When the ground war ended, many civil affairs units were sent to Iraq and Turkey to deal with Kurdish and other refugees. Some of these units had very unpleasant experiences. We were lucky. By the time we were called to go, our vehicles had already been loaded onto ships for the return to the United States. As a result, our last few weeks in Saudi Arabia were relatively easy. Our last week we spent in a housing development in a suburb of Dhahran called Khobar Towers. Our days were devoted to lounging around, and in the evenings we would go into Dhahran to eat in restaurants and go shopping. Everything was closed during the day because of Ramadan. At this time, people we encountered in Saudi Arabia and elsewhere were very friendly. Sadly, that was not to last. A few years after we left, someone drove a truck bomb into one of the units of Khobar Towers, killing a number of Americans. That set off a process that has led to the decidedly unfriendly world of today.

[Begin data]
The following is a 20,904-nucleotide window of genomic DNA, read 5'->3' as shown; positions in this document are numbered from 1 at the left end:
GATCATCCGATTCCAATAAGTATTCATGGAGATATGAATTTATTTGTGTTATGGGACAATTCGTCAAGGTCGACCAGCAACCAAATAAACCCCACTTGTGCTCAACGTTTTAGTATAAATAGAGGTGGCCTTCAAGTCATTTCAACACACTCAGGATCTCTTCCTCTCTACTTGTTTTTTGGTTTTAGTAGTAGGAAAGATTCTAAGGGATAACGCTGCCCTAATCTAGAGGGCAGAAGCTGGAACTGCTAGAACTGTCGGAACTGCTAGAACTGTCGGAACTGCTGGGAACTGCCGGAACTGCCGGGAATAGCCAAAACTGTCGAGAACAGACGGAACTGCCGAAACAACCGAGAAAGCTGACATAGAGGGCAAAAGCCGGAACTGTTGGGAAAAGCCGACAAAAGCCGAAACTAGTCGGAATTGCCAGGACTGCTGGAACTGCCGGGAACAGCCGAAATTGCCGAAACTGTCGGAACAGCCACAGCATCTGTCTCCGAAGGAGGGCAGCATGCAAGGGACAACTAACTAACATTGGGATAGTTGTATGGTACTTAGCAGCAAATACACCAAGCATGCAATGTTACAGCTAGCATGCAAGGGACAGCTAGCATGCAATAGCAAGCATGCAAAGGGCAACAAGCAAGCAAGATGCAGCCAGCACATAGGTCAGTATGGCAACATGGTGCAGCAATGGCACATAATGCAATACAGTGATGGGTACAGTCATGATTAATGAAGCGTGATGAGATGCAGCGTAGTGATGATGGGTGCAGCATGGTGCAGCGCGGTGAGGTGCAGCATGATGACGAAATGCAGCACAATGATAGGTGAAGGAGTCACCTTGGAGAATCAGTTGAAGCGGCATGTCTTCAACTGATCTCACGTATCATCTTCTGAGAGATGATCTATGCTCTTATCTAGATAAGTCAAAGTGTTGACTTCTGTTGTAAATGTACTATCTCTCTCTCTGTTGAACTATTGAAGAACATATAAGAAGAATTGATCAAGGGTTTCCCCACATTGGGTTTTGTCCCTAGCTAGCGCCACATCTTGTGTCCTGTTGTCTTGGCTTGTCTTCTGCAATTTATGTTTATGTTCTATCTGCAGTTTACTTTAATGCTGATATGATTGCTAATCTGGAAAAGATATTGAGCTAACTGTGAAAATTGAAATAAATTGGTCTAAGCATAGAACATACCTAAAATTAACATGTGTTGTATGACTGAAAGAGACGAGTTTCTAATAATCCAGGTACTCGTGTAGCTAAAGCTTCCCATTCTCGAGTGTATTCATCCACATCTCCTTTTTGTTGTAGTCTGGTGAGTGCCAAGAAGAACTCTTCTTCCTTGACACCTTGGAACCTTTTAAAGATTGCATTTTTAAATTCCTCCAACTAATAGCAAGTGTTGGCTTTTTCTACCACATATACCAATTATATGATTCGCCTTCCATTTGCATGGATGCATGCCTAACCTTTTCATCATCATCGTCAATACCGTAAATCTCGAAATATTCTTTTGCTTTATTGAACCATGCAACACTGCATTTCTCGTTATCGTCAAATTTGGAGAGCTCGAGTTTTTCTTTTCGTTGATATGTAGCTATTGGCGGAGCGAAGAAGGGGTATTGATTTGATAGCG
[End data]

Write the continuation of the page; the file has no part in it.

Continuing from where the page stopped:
The pictures in the exhibition represent many of the most mundane aspects of living in the war zone during the Gulf War. They were taken with a Canon Sure Shot camera on Kodak print film in the time of the air war and in the weeks after the end of the ground war. I focused on the mundane because, oddly enough, that was what was most important to me and everyone else at the time. The biggest impression on me of the war was the realization of how terrifyingly powerless individuals caught up in these types of events are. Holding on to bits of normal life becomes bizarrely important when you understand how easily they can be taken away and how little you can do to affect your situation. One day, shortly before we were to move from the desert to Dhahran to leave Saudi Arabia, the smoke from oil field fires was so bad where we were that I could barely breathe. I had to suppress a sense of panic until we finally moved out of the area. I have never taken air for granted since.